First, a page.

Port Strike 2012 Update: 09/11/12
The contract between the International Longshoremen’s Association (ILA) and the United States Maritime Alliance (USMX) is due to expire on September 30th, 2012.
Latest news is that upon request of the Federal Mediation and Conciliation Service (FMCS), the parties have agreed to resume negotiations during the week of September 17, 2012. The FMCS will mediate the negotiations in hopes that a strike will be avoided come September 30th.
If a strike does take place, the steamship lines have already announced their plans to impose “Emergency Strike Surcharges” of $800-1300 per container.
Also, if dockworkers strike, there is a chance President Obama will invoke the Taft-Hartley Act forcing labor employees back to work to avoid significant economic damage in an election year. According to the Act, the executive branch of the Federal government can obtain legal strikebreaking injunctions if an impending or current strike jeopardized the national health or safety, a test that has been interpreted broadly by the courts. Then again, President Obama is also counting on the union vote this year.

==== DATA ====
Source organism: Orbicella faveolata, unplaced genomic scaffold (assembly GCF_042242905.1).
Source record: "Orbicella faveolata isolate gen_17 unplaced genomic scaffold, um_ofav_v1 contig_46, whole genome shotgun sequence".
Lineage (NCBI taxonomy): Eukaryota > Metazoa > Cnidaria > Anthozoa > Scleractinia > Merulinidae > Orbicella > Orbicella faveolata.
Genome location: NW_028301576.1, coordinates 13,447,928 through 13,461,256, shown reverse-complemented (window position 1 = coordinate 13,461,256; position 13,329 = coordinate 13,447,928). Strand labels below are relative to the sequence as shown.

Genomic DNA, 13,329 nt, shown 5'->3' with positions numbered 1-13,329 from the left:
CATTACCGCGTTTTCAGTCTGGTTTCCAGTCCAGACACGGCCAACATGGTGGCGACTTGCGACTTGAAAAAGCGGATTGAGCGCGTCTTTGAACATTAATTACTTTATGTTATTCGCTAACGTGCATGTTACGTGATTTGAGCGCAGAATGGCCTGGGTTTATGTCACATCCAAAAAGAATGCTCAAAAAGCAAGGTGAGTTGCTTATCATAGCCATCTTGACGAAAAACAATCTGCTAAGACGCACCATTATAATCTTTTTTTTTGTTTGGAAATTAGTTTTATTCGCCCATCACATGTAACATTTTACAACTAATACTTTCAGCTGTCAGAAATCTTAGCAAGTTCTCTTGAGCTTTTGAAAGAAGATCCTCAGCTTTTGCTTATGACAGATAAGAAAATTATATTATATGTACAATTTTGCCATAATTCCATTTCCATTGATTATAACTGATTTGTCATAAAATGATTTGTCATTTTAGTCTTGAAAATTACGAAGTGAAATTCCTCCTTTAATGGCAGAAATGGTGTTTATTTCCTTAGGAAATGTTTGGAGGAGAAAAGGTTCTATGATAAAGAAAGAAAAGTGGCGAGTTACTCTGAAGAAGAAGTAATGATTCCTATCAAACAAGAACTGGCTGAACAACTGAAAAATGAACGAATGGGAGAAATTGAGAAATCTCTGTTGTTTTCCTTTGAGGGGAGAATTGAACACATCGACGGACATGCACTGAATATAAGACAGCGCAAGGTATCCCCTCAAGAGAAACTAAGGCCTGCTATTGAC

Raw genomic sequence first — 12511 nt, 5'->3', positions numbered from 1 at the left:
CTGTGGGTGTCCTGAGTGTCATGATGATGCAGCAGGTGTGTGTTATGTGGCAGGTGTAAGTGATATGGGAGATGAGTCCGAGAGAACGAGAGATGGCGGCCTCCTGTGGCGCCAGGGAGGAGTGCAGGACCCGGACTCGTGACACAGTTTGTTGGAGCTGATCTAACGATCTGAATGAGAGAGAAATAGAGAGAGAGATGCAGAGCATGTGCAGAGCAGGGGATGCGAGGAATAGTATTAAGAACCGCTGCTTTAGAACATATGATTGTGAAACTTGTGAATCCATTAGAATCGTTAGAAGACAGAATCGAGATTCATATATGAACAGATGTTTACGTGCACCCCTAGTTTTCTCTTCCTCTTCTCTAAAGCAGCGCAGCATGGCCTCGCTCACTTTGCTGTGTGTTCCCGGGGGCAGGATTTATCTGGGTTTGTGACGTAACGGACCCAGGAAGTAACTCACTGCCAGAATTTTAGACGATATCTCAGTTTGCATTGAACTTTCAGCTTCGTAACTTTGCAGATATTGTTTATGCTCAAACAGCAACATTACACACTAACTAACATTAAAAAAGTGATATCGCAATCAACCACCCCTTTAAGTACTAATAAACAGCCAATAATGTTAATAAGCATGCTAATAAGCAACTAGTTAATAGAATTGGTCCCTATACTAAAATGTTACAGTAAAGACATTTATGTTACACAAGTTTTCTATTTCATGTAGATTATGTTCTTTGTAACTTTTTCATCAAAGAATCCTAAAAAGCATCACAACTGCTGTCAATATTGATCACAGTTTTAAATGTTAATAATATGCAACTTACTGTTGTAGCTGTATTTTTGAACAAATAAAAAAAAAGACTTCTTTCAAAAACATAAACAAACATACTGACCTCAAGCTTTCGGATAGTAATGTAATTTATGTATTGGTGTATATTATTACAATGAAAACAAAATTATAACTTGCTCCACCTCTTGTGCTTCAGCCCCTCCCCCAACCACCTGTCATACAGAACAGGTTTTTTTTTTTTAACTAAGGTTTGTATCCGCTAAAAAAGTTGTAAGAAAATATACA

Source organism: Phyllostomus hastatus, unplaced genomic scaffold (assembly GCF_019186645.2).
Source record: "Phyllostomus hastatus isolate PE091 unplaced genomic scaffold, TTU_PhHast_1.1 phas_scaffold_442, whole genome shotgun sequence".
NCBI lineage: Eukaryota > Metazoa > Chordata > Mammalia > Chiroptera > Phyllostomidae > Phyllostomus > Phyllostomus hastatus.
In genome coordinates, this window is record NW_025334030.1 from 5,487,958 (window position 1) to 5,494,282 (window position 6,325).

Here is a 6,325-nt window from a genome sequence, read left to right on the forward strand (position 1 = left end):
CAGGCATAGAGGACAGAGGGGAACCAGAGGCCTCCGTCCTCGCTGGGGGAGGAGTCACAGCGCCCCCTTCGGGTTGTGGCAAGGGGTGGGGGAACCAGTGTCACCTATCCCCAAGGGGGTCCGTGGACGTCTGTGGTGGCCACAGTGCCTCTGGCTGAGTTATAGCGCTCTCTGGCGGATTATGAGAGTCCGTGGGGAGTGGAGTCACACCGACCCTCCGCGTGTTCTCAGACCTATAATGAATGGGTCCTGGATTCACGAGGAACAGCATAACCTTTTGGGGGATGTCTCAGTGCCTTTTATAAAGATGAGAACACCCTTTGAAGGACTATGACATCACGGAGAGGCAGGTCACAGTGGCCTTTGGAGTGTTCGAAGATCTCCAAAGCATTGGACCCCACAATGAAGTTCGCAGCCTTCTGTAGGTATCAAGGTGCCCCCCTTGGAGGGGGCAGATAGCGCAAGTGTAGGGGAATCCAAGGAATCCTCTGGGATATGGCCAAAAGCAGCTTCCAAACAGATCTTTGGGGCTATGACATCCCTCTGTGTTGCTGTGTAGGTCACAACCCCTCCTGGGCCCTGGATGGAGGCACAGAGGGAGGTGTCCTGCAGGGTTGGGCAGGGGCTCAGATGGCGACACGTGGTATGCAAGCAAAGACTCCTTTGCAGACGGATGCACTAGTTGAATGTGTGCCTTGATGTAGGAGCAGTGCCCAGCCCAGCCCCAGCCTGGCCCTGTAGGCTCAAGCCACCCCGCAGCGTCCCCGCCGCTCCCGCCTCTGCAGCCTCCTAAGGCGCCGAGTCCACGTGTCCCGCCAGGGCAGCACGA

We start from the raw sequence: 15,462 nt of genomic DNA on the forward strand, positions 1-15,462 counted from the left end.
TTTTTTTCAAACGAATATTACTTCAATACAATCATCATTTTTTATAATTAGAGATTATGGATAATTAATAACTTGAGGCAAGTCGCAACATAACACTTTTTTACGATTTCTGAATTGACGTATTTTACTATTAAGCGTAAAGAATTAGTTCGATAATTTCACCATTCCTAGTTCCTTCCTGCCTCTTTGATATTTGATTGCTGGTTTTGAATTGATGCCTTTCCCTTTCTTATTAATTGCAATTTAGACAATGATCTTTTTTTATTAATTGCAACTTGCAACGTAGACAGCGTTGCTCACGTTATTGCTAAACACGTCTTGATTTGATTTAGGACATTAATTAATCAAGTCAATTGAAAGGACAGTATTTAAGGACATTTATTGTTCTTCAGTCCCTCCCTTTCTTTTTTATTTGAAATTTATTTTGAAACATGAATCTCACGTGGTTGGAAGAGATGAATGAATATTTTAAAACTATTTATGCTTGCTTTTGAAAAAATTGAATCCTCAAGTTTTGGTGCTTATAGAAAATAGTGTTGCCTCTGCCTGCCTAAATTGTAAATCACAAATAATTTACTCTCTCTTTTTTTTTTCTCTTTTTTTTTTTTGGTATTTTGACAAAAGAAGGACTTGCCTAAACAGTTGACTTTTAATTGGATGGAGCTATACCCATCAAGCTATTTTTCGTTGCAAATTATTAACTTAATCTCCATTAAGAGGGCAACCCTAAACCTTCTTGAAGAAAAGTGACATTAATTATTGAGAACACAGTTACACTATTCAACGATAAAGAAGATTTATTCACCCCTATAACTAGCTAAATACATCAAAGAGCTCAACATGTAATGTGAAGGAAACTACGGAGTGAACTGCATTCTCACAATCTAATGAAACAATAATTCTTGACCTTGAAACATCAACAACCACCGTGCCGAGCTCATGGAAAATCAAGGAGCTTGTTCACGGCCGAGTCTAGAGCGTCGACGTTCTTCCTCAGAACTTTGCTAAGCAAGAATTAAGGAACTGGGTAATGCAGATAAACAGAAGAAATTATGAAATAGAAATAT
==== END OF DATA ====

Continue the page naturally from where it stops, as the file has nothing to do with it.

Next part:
The ILA represents about 15,000 port employees while the USMX represents shippers and terminal operators at 36 ports stretching from Maine to Texas. Negotiations between the two sides ceased on August 22nd after a failure to reach an agreement. The ILA insists on job guarantees in the face of port animation and maintenance outsourcing. However, the USMX wants to make reforms to work rules that, according to them, make the ports prohibitively expensive. Lack of compromise on these issues caused talks to break off and ILA President, Harold Daggett, proclaimed that a port strike would occur if the contract dispute is not settled.
The Tuna FAD fishing ban in the Western Pacific has been officially extended to four months instead of three, and will run until the end of October. Raw material is firm as a result.